I’m meeting boys who like Charles Bukowski and they all want to do brutal things to my body. They tell me they buy a bottle of whiskey whenever they get one of his books and don’t stop reading till they’ve gone through a pack of cigarettes. They blow smoke in my face and say, “He was the outcast king of L.A. Did you know that, huh?” “Yeah, yeah, I know.” I say. “He’s great.”
A boy gives me a worn copy of On the Road and thinks he’s being original. “We should explore the road together. Would you like that, baby?” I take a sip of my water and look away. Yes, I’d like that, I think. But he’s drunk and imagining himself sixty years earlier, in the back of a bar, sweating to the sound of live bop. Still, I prefer him to the hungry boy that devoured my shirt and said, “You have a tattoo? What’s it say?” ‘mad to live?’ What, are you angry about living? Aw, I’m just kidding, come here, let me take off that bra.”
The next boy I kiss doesn’t read. I ask him to come to a bookstore with me and he stays outside, sighing. He has no interest in words. He has no interest in me. I am thankful for him. For a few weeks, I am able to shed my habit of thinking obsessively and become a duller, rougher version of myself. I dump him when my fingers start turning imaginary pages in my sleep.
I go on a date with a boy who knows I like to write. He calls himself a fan of mine and swears he’s read every word I’ve put down. “You’ve got this voice that’s very modern, but also so classic.” I choke on my water as he says, “I read you to fall asleep.” I listen to him pant metaphors and compare my mouth to the sea. One day, he stumbles across my journal, and finds nothing about himself in it. “You don’t really love me, do you?” I shake my head. There is no use pretending anymore. He has read my poems about the boys I want to drown in me. His goodbye leaves my hands covers in ink. He wanted me so badly to be the sea, when all I am is a girl who writes poetry.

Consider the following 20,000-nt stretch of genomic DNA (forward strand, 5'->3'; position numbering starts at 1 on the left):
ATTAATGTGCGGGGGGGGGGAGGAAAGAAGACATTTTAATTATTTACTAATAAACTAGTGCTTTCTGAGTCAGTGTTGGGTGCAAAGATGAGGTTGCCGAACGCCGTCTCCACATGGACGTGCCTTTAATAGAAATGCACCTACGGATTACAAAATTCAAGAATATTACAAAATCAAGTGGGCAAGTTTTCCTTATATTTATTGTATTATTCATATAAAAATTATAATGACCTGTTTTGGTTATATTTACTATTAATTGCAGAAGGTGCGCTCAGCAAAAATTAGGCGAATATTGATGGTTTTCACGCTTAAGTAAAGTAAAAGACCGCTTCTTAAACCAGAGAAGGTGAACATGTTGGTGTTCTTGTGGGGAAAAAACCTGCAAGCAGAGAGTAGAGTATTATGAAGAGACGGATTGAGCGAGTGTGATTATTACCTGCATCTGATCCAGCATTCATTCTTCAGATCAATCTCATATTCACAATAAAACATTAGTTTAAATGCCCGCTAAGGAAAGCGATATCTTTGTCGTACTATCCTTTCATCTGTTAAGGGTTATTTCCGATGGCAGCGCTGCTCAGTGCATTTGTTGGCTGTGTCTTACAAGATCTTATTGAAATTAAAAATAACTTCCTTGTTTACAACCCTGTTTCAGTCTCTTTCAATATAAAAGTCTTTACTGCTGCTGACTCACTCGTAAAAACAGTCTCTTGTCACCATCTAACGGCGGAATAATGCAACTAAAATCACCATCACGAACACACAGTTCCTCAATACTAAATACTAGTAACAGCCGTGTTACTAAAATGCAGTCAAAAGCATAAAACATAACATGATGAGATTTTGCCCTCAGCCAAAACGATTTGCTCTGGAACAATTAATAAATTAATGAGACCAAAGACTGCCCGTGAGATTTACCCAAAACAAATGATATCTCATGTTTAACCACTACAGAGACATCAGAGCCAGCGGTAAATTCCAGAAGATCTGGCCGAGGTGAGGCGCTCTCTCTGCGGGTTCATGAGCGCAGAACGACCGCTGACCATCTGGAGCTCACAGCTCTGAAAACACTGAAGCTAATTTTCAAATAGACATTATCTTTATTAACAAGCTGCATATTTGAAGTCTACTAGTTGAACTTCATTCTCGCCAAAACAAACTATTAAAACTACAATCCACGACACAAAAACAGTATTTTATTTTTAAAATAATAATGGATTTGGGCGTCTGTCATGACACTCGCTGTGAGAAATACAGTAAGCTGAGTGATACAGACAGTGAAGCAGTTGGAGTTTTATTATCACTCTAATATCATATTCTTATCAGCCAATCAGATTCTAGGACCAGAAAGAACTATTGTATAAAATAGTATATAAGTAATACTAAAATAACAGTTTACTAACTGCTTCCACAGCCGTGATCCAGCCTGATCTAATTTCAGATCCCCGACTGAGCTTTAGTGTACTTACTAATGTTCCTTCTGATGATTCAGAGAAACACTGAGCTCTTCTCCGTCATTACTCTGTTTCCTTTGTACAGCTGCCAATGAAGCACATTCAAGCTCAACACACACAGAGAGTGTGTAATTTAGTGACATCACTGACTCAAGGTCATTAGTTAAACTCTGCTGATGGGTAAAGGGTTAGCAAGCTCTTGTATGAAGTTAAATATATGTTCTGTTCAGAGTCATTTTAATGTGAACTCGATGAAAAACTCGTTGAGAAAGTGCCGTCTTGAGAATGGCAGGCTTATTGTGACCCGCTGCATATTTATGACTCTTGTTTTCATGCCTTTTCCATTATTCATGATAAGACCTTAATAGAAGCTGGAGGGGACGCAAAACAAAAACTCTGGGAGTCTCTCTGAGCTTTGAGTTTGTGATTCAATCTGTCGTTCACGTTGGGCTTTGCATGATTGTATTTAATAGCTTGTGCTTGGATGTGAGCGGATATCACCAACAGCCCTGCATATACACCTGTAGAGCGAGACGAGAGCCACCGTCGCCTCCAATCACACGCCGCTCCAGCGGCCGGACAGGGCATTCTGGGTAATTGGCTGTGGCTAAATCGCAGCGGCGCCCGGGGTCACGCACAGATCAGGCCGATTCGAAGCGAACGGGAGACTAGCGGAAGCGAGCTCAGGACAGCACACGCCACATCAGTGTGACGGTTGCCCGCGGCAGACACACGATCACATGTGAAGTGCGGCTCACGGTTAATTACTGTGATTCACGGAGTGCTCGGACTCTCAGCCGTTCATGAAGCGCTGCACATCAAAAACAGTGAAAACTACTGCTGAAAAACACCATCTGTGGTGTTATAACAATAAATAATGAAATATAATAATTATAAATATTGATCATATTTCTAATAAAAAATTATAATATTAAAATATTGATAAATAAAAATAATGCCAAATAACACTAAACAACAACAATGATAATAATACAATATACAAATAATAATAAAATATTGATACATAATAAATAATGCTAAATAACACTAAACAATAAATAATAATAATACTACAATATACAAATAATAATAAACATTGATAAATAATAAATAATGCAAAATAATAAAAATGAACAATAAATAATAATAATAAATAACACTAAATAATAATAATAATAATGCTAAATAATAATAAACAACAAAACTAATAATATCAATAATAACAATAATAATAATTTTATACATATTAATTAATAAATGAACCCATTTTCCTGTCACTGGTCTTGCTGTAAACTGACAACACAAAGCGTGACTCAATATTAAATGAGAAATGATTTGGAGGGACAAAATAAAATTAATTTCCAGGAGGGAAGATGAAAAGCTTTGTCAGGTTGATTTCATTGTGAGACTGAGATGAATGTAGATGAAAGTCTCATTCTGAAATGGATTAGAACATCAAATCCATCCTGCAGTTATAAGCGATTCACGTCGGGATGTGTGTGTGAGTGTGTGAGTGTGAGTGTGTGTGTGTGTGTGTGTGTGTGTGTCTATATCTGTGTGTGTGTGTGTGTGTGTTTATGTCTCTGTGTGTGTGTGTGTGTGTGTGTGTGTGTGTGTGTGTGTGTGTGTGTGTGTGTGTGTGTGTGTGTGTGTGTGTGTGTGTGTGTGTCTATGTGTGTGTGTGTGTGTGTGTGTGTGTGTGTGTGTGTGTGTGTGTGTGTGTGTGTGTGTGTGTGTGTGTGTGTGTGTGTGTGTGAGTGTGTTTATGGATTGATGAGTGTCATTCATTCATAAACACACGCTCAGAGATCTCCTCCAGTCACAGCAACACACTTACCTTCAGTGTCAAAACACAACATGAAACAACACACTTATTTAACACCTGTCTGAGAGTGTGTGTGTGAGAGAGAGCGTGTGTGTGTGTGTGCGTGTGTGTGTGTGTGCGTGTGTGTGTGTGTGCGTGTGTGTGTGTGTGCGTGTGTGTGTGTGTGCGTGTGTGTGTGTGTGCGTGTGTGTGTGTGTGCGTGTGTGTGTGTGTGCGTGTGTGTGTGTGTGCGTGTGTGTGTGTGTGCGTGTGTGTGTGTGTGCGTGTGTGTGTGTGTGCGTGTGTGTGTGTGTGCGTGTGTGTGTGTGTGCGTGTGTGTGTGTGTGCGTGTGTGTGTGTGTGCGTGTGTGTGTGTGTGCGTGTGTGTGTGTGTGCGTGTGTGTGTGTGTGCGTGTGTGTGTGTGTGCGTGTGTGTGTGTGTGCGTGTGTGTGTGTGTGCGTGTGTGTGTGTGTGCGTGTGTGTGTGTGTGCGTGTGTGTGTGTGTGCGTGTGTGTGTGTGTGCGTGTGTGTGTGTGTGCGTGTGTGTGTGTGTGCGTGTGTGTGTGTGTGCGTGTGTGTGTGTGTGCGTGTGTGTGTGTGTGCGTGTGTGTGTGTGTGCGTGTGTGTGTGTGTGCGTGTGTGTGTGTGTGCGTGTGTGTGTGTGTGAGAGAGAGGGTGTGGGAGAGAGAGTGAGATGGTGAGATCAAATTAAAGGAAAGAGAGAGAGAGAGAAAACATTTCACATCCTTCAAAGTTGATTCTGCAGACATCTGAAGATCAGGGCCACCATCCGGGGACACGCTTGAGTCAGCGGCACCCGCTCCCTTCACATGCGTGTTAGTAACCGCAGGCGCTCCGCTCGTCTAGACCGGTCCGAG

I try my best to become poetry. I take a bath and stain the water with black ink. I cut my hair in a motel sink. I cry for people I have never met. I start smoking cigarettes. I use words like “presumptuously” and talk about “post-modernist new wave.” I walk the streets at 4 a.m. and smile at people coming home from a rave. I wear sunglasses indoors. I carry a 500 page volume of poems wherever I go. I drink coffee instead of water. I talk about the “advantages of using film and listening to records.” But no matter how hard I try, I am not the sea. I am a sunken ship that has drowned in everyone who touched me. ”